Banniere forteza florence


Fortezza da Basso, Florence, Italie, July 18-22 2022

Registration: April 15 - May 31, 2022

Registration fee : 350€


Exhibition & Sponsorship: 

For more informations

Scientific committee

  • Prof. Giuseppe Leo, Chair, Université Paris Cité, France
  • Prof. Costantino De Angelis, Co-Chair, Università di Brescia, Italy
  • Dr. Patrice Genevet, Program Chair, CNRS-CHREA & Université Côte d’Azur, France

Organizing committee

  • Prof. Rita Asquini, Università La Sapienza, Italy
  • Dr. Sébastien Cueff, CNRS, INL-ECL, France
  • Dr. Stéphane Lanteri, INRIA, France

Confirmed keynote speakers

Andrea alu

Andrea Alù

Shanui fan

Shanui Fan
Stanford University

Federico capasso

 Federico Capasso
Harvard University 

Philippe lalanne

Philippe Lalanne
CNRS Bordeaux

Anatoly zayats

Anatoly Zayats
King's College London

Confirmed invited speakers

Mario Agio, CNR-INO & University of Siegen​​​​
Antonio Ambrosio, IIT Milano 
Nicolas Bonod, Institut Fresnel Marseille
Patrick Bouchon, ONERA
Adrien Borne, Université de Paris
Luca Carletti, Università di Brescia
Michele Celebrano, Politecnico di Milano
Rémi Colom, CNRS-CRHEA
Sébastien Cueff, CNRS Lyon
Alfredo De Rossi, Thales
Aloyse Degiron, Université de Paris

Giuseppe Della Valle, Politecnico di Milano
Tal Ellenbogen, Tel Aviv University
Ivan Favero, Université de Paris
Marco Finazzi, Politecnico di Milano
Andrea Fratalocchi, KAUST
Jean-Michel Gérard, CEA Grenoble
Samira Khadir, Université Cote d Azur
Stéphane Lanteri, Inria Sophia Antipolis

Stefano Maci, Università di Siena
Andrea Marini, Università dell’Aquila 
Olivier Martin, EPFL
Dragomir Neshev, ANU Canberra
Thomas Pertsch, F. Schiller University Jena 
Mihail Petrov, ITMO University 
Rho Junsuk, POSTECH
Jelena Vukovic, Stanford University
Nanfang Yu, CUNY
Thomas Zentgraf, University of Paderborn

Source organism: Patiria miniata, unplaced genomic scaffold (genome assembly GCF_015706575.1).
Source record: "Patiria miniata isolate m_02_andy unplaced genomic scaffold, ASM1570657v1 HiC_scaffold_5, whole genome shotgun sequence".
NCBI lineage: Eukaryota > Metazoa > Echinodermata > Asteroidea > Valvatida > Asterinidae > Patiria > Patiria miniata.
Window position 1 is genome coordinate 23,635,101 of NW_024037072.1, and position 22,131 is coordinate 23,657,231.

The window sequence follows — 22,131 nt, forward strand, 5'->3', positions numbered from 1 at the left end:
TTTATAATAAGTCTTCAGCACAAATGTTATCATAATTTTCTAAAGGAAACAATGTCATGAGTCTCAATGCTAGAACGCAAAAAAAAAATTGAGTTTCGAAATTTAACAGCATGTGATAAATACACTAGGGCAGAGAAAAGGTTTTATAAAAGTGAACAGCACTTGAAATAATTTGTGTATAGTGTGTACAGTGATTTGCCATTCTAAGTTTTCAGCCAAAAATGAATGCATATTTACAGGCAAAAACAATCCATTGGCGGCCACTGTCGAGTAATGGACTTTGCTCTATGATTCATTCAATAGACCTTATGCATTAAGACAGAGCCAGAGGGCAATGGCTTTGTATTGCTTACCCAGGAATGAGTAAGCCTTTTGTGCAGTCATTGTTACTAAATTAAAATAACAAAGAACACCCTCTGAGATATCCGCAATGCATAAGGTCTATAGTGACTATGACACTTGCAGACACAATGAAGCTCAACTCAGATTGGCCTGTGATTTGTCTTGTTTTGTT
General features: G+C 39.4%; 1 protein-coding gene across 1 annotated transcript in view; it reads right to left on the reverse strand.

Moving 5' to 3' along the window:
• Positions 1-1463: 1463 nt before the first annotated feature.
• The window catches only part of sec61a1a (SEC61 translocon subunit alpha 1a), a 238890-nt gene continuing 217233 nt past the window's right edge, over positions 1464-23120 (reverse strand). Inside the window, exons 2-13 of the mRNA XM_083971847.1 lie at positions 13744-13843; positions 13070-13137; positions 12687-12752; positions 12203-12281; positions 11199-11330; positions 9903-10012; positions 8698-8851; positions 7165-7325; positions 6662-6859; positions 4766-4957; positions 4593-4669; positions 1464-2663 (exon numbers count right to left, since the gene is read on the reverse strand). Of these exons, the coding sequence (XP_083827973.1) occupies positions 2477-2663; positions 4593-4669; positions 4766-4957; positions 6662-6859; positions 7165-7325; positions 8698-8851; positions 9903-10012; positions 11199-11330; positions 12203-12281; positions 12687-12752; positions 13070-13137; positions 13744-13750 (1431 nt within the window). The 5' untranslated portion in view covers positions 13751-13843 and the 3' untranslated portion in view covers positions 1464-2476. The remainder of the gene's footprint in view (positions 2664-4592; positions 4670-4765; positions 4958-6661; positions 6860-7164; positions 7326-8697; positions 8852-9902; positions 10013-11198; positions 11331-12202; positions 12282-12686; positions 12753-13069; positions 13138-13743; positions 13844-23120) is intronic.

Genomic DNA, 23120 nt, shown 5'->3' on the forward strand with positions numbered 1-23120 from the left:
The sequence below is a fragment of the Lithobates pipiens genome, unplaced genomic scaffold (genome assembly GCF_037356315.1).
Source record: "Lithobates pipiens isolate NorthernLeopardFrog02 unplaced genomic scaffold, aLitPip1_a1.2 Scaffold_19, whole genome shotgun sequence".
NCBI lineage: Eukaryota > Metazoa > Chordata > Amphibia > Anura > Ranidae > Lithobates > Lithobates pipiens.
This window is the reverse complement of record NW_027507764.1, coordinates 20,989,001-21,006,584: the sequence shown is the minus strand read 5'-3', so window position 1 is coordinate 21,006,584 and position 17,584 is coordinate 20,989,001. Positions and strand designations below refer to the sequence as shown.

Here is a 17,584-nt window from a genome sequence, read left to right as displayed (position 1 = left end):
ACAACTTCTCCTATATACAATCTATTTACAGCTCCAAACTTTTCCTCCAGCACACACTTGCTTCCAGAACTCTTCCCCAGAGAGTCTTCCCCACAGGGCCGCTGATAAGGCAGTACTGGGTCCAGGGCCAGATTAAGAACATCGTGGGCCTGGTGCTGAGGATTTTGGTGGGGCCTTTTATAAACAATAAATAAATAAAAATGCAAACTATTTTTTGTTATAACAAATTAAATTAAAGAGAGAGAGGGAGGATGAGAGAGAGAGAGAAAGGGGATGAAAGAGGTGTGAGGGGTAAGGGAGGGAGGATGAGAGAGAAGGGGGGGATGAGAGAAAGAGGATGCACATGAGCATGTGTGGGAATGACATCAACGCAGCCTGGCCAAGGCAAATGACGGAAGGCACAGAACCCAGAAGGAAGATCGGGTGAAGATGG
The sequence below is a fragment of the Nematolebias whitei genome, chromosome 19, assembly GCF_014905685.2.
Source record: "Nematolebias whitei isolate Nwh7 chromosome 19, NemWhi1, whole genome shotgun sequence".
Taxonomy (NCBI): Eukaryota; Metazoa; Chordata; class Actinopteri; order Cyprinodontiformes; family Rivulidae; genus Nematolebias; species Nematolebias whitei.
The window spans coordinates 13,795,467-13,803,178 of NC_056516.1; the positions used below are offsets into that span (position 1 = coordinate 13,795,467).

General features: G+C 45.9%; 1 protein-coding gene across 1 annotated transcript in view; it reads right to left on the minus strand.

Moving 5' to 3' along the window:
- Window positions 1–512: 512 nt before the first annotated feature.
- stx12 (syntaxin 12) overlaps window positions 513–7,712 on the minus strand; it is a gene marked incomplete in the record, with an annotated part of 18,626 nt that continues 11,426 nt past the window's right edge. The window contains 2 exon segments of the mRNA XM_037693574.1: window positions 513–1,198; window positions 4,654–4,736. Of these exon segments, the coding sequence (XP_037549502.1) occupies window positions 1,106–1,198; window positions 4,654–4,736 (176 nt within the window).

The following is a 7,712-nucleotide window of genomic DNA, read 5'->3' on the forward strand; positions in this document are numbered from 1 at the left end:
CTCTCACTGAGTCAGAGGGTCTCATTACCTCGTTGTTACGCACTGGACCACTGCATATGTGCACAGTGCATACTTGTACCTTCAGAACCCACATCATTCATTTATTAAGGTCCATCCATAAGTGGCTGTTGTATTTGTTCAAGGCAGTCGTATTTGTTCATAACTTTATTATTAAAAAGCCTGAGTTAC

Conventional optical components control light using gradual phase accumulation through propagation in refractive materials. Recently, ultrathin optical interfaces capable of controlling the light properties, including amplitude - phase - polarization and the dispersion of light, have been proposed for mid-infrared and optical wavelengths. These devices, called metasurfaces, rely on the scattering properties of ultrathin subwavelength scale optical resonators patterned at interfaces. The design was influenced by the ability to control scattering of light from wavelength-scale dielectric or metallic nanoparticles in the resonant scattering regime or in the non-resonant one using the geometric phase. Since about ten years, the concept of metasurfaces has gained considerable attention in the optics community, offering new perspectives for the realization of optical components with unexpected optical functionalities. Devices such as holograms, polarimeters, cameras, lasers with arbitrary wavefronts, polarization sensitive imaging, nonlinear and quantum optical components with extended functionalities have been proposed. 

The purpose of this workshop is to gather the academic community working on metasurfaces, after the first successful edition. The topics of interests are fundamental principles and technological applications of metasurfaces, targeting new phenomena and advanced optical functionality of metasurfaces, with a careful attention on their applications in realistic optical systems. 

The workshop contains special sessions addressing both scientific and industrial purpose and an educational afternoon session with a young research forum. The workshop consists of conventional presentations, including 4 special sessions involving academics and industrials (Monday, Tuesday, Wednesday and Friday morning), and one full day (Thursday) devoted for graduate students and postdocs to present their own work in a non-intimidating environment, to build collaborative networks with their peers, and prepare them for active participation to the scientific community. Every day, two main research topics will be considered with a morning and an afternoon dedicated session. A tutorial/keynote presentation has been selected to present and introduce the subject. We will select two discussion leaders for each plenary: an academic and a student involved in the young research forum organization. The afternoon time from 1:30 pm to 4:30 pm will be left as unstructured time to stimulate discussion among all participants. We will organize two poster sessions during these afternoons, in which all participants would have sufficient time to engage and discuss freely.